Neural interface systems for long-term behavioral experiments with small freely moving animals
MetadataShow full item record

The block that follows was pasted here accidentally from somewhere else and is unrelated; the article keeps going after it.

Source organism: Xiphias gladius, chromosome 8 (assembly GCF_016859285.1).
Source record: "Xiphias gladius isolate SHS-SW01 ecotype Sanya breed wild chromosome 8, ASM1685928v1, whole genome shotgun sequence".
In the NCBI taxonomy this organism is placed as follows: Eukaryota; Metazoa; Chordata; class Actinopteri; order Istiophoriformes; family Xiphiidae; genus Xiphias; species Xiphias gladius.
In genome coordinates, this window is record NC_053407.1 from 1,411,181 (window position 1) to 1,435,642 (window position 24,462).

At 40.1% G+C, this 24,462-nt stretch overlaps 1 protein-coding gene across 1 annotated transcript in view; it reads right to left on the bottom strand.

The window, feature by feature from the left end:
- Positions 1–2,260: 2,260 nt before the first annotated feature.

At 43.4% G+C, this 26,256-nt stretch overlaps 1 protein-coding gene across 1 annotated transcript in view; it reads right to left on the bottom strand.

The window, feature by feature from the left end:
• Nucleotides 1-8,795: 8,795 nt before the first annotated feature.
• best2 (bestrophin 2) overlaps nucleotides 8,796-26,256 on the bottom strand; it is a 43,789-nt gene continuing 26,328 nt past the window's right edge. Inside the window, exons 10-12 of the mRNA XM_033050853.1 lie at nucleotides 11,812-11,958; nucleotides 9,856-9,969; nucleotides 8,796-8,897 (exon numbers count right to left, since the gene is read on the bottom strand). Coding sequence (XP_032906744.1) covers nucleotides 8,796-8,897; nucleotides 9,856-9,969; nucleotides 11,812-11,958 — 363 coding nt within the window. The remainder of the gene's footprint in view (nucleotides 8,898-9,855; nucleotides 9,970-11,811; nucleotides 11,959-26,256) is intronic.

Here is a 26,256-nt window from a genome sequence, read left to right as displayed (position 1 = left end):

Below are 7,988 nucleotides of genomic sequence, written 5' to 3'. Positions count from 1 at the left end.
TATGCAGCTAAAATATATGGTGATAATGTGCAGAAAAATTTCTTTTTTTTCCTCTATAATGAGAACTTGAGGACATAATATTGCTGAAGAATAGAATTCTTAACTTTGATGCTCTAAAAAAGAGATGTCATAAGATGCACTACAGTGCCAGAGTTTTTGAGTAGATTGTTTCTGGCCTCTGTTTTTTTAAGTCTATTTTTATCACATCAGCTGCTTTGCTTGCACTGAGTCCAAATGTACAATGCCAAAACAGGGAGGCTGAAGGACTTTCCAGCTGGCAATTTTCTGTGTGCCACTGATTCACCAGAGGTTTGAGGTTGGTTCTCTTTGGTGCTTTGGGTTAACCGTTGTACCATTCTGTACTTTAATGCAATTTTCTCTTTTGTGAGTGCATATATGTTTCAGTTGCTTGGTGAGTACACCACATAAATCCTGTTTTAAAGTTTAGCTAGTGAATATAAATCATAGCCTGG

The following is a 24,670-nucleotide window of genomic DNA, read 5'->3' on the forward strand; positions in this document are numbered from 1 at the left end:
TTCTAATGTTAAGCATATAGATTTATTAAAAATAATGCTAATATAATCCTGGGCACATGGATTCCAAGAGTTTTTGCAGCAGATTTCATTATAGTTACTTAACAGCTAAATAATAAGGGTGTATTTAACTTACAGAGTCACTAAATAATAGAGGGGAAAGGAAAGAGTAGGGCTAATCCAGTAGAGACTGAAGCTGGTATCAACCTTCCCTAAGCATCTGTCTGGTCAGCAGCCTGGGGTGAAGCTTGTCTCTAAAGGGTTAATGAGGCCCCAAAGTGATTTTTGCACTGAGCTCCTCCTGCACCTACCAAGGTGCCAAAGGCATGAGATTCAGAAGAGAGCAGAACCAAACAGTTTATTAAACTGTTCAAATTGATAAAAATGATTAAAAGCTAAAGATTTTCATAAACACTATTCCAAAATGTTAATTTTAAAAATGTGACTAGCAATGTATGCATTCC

The objective of my research is to advance the neural interface systems for long-term behavioral experiments with small freely moving animals. Several innovative system- and circuit-level techniques are proposed towards the development of wireless power transmission (WPT) systems, inductively-powered implantable neural recording and stimulation interface, wireless data acquisition system, and distributed architecture consisting of multiple tiny implants. Implantable medical devices (IMDs), which establish a direct communication pathway with the target neurons, are the tools for applying neuromodulation, while sensing neural signals to provide feedback on the evoked neural activities. This technique is known as closed-loop neuromodulation. Head-mounted devices, furnished with both neural recording and electrical stimulation and/or optical stimulation, have been developed to offer unprecedented flexibility for end-users. In addition, tiny implant design, with miniaturized footprint and minimized power consumption, has been proposed, aiming to develop the architecture of distributed tiny implants. For untethered and battery-free operation of the IMDs, supporting systems have been developed. Two WPT systems are presented in particular: EnerCage-HC and dual-band EnerCage-HC to wirelessly power and control head-mounted devices and tiny implants, respectively. A data acquisition system is also described to collect a large amount of recording data and analyze the recovered data in real time. In collaboration with researchers in bioMEMS and biomedical science, the functionality and robustness of the IMDs and the supporting systems have been demonstrated with in vivo experiments.